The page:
Duck, duck, dinner

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This is what I was afraid of.

It’s October, and the pain in the ass that is a flock of live ducks is a hazy distant memory. The joy that is a smoked, deep-fried duck is vivid and lasting.

Ducks, before

Back in June, when we slaughtered our flock, our smokehouse wasn’t finished yet. We wanted smoked duck, so we sent all six to freezer camp.

Then, back in August, Kevin finished the smokehouse, and all we needed was the appropriate occasion. That arrived this week when our friends Russ and Mylene came to visit.

Russ and Mylene live in California, but their daughter goes to school in Providence so they end up in our neighborhood pretty regularly. This makes us happy because A) We enjoy their company, B) They are game for absolutely anything, and C) Russ is an excellent cook.

Kevin had been reading about how the Peking Duck House, a place we love in Manhattan, makes their ducks, and he wanted to do a version of it. Essentially, it’s a two-step process. First, you smoke. Then, you deep-fry. (The PDH adds a few other steps, but we stuck to basics for this, our first attempt.)

On Sunday, we thawed two of our six ducks, and Kevin fired up the smokehouse. There was plenty of extra room, so we bought two chickens to keep them company. He used oak, and smoked the birds at about 250 for three hours. The ducks went into the refrigerator.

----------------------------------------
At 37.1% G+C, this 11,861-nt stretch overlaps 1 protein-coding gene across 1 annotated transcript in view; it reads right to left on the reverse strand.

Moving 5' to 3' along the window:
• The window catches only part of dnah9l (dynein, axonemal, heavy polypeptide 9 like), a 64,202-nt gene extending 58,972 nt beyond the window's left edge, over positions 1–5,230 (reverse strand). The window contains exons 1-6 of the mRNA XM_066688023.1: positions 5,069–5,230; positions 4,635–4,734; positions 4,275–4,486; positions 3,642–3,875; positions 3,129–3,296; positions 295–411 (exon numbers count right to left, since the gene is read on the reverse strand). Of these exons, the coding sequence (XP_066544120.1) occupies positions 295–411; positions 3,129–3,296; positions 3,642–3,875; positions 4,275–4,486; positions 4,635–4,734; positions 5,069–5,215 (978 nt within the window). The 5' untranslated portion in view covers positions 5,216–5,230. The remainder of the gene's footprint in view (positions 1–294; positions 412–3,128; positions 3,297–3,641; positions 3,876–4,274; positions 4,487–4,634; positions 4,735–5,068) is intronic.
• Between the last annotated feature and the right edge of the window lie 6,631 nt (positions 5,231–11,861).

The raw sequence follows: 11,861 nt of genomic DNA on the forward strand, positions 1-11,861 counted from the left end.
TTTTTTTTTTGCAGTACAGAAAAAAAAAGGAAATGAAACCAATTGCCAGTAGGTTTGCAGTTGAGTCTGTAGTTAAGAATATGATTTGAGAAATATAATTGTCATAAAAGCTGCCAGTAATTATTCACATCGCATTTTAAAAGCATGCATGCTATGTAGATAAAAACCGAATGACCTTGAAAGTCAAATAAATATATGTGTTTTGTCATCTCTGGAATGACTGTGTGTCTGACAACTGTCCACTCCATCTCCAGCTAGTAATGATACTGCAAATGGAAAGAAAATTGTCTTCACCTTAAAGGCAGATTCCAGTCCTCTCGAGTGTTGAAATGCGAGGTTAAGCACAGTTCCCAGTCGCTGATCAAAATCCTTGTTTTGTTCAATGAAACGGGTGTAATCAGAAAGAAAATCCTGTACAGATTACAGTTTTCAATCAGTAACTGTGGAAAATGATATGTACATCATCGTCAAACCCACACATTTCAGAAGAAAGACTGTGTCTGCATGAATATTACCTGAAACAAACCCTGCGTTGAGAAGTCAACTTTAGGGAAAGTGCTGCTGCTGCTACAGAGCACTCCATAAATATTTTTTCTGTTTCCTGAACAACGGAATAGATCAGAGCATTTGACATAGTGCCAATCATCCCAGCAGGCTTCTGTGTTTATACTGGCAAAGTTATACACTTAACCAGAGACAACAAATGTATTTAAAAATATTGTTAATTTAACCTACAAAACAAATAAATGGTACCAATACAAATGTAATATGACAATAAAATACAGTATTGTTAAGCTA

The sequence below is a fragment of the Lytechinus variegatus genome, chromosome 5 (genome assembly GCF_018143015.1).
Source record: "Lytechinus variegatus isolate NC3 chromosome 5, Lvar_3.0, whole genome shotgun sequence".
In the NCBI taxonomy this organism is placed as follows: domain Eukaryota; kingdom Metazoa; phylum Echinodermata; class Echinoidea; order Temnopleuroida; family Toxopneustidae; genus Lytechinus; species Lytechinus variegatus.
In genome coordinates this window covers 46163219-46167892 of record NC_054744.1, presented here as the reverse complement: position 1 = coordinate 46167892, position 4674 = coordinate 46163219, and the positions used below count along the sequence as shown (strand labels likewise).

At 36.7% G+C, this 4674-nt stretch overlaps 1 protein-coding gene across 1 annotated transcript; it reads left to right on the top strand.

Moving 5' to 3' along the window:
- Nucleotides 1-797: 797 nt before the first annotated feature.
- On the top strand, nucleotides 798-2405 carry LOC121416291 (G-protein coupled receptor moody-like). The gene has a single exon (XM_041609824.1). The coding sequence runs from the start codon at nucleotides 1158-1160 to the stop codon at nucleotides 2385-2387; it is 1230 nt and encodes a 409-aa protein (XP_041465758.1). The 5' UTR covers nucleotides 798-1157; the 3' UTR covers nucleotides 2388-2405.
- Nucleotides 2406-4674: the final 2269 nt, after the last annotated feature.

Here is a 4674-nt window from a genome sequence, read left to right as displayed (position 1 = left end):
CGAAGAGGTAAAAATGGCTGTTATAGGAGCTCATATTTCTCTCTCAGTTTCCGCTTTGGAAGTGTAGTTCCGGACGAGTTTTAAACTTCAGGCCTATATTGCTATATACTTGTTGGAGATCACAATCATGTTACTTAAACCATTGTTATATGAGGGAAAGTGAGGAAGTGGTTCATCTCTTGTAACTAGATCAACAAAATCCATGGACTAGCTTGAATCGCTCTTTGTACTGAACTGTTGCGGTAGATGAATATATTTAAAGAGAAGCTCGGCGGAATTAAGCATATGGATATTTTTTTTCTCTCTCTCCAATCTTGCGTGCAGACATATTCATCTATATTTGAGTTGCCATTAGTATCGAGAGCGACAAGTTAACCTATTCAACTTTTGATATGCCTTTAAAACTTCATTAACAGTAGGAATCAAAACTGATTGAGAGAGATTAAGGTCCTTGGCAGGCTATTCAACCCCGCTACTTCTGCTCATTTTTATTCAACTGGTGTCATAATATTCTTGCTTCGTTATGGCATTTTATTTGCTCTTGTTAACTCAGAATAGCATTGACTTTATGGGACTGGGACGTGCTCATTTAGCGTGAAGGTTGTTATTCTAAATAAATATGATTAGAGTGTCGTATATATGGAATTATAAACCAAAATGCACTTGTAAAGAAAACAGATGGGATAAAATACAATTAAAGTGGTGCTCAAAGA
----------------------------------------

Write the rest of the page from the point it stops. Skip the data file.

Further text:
Russ and Mylene arrived Monday morning, and we started planning dinner just before lunch. We’d wanted to do scallions, cucumber, and plum sauce, all wrapped in those thin little pancakes. Scallions, cucumber, and plum sauce were no problem, but I had no idea how we could make or, preferably, where we could procure, the pancakes.

Russ scoffed at my concern. “Crepes,” he said. “They’re all-purpose.”

Well, okay then.

Russ also spotted an eggplant he liked the look of in our garden, and had big plans for it. (Years ago, Russ and I bought an eggplant that was a dead ringer for Richard Nixon, and we’ve been cooking eggplant together ever since.) To find something to go with the eggplant, and to make sure we didn’t spend the whole day eating and talking about food, we went out for a wild mushroom hunt and came home with some boletes.

Russ and Kevin, cooking

As the sun went down, we opened the wine and started cooking. Mylene made crepes as Russ diced eggplant. I sliced mushrooms, scallions, and cucumbers. Kevin got the outdoor burner and started heating the oil.